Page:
"About it being implausible." He looked into her eyes earnestly. "I would have no problem kicking anybody's butt for you. You're beautiful, and beautiful girls like you can make guys like me do some crazy shit."
"Well, you're also a Marine," she chuckled playfully.
"Yes, but it's not because I'm a Marine - it's because you're just special."
"How do you know I'm special? We've only been on one date."
He courageously mustered up his truth to her, and said, slightly faltering, "I can tell you're not only beautiful, and sweet, but you're the type of girl who's a little scrappy. You believe in all or nothing, you won't settle, and you'd risk everything for someone you care about," he shrugged his shoulders as he took her hand in his. "And I like that. I'm like that too, I think."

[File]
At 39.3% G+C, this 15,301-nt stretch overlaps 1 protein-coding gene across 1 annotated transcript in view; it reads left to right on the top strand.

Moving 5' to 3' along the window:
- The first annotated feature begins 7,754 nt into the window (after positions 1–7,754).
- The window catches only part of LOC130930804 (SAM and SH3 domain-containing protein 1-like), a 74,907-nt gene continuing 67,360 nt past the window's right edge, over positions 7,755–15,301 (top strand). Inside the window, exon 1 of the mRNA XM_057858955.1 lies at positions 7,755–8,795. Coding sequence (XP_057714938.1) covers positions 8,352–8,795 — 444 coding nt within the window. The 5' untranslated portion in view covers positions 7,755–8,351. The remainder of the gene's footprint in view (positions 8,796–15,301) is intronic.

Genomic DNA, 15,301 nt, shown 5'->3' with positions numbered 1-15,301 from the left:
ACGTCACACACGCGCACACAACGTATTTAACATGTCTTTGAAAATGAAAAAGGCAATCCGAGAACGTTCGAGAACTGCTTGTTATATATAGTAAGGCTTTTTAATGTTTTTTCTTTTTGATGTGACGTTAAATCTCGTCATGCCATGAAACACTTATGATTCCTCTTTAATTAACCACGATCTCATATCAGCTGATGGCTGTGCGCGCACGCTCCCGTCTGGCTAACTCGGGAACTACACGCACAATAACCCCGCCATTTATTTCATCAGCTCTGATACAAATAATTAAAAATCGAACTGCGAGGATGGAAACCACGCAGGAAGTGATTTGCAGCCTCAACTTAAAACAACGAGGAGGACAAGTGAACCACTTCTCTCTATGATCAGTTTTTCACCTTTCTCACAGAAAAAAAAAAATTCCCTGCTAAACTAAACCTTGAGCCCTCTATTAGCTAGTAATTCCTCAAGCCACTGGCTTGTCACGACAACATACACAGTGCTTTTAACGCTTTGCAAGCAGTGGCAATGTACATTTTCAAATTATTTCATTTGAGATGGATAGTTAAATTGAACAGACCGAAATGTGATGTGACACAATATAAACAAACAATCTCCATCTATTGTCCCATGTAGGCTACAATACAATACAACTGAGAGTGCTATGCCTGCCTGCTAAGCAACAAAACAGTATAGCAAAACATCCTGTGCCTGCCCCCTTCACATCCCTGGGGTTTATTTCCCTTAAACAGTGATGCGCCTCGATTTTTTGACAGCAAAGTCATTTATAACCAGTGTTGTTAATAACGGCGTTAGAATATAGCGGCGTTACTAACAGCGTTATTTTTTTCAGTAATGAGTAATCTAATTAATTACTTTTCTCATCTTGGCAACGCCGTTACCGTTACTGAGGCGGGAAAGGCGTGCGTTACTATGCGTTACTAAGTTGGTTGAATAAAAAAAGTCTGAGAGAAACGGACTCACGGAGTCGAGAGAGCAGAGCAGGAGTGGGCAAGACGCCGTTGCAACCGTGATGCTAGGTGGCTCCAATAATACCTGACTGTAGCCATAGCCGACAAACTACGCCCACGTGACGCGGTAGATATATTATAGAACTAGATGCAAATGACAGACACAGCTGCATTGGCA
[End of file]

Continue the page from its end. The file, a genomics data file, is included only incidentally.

"I also can't put my finger on it, but you're like, this old soul, or something. You act like you're twice your age but you look like a baby." He hesitated at his words to her after it was already too late. "I hope that didn't come out wrong! You don't look old."
They paused on a bench in an unlocked rose garden, next to a library across the street from where she lived. They kissed each other not with the voracious lust typical of others their age, but with gentle tenderness and sensuality. They gazed at each other occasionally, their hearts overflowing with warmth, affection and hope. She relished being with him after all these years. She shed a couple of tears, which he half-correctly took to mean that she was falling in love with him for the very first time. After a few minutes, she continued...
"Travis, I know this is the most unromantic thing I could possibly talk about right now, but..."
He whispered back to her, his lips grazing her right ear. "Well, Ramona, you already tripped on the pavement tonight, and I'm still head over heels for you."